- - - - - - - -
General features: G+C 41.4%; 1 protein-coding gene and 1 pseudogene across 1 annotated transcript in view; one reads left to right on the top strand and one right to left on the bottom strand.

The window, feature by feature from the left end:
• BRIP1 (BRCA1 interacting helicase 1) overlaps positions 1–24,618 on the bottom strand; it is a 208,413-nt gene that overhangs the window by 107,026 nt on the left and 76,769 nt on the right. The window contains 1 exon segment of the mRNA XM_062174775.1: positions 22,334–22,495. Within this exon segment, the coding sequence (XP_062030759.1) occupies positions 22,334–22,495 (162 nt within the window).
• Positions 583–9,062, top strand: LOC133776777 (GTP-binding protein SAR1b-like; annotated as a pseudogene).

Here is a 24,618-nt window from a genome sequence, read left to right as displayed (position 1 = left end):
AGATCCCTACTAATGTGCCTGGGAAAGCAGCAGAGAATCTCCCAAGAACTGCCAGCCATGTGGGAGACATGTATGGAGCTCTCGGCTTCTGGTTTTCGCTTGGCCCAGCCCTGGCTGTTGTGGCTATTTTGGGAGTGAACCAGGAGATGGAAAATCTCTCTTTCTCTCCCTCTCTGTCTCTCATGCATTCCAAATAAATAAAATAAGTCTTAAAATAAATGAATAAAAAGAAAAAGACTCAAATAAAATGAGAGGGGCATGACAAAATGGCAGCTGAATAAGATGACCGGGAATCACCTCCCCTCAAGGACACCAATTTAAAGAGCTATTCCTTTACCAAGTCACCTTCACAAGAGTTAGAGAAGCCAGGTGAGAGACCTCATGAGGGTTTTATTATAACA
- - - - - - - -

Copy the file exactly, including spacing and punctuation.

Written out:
General features: G+C 41.4%; 1 protein-coding gene and 1 pseudogene across 1 annotated transcript in view; one reads left to right on the top strand and one right to left on the bottom strand.

The window, feature by feature from the left end:
• BRIP1 (BRCA1 interacting helicase 1) overlaps positions 1–24,618 on the bottom strand; it is a 208,413-nt gene that overhangs the window by 107,026 nt on the left and 76,769 nt on the right. The window contains 1 exon segment of the mRNA XM_062174775.1: positions 22,334–22,495. Within this exon segment, the coding sequence (XP_062030759.1) occupies positions 22,334–22,495 (162 nt within the window).
• Positions 583–9,062, top strand: LOC133776777 (GTP-binding protein SAR1b-like; annotated as a pseudogene).

Here is a 24,618-nt window from a genome sequence, read left to right as displayed (position 1 = left end):
AGATCCCTACTAATGTGCCTGGGAAAGCAGCAGAGAATCTCCCAAGAACTGCCAGCCATGTGGGAGACATGTATGGAGCTCTCGGCTTCTGGTTTTCGCTTGGCCCAGCCCTGGCTGTTGTGGCTATTTTGGGAGTGAACCAGGAGATGGAAAATCTCTCTTTCTCTCCCTCTCTGTCTCTCATGCATTCCAAATAAATAAAATAAGTCTTAAAATAAATGAATAAAAAGAAAAAGACTCAAATAAAATGAGAGGGGCATGACAAAATGGCAGCTGAATAAGATGACCGGGAATCACCTCCCCTCAAGGACACCAATTTAAAGAGCTATTCCTTTACCAAGTCACCTTCACAAGAGTTAGAGAAGCCAGGTGAGAGACCTCATGAGGGTTTTATTATAACA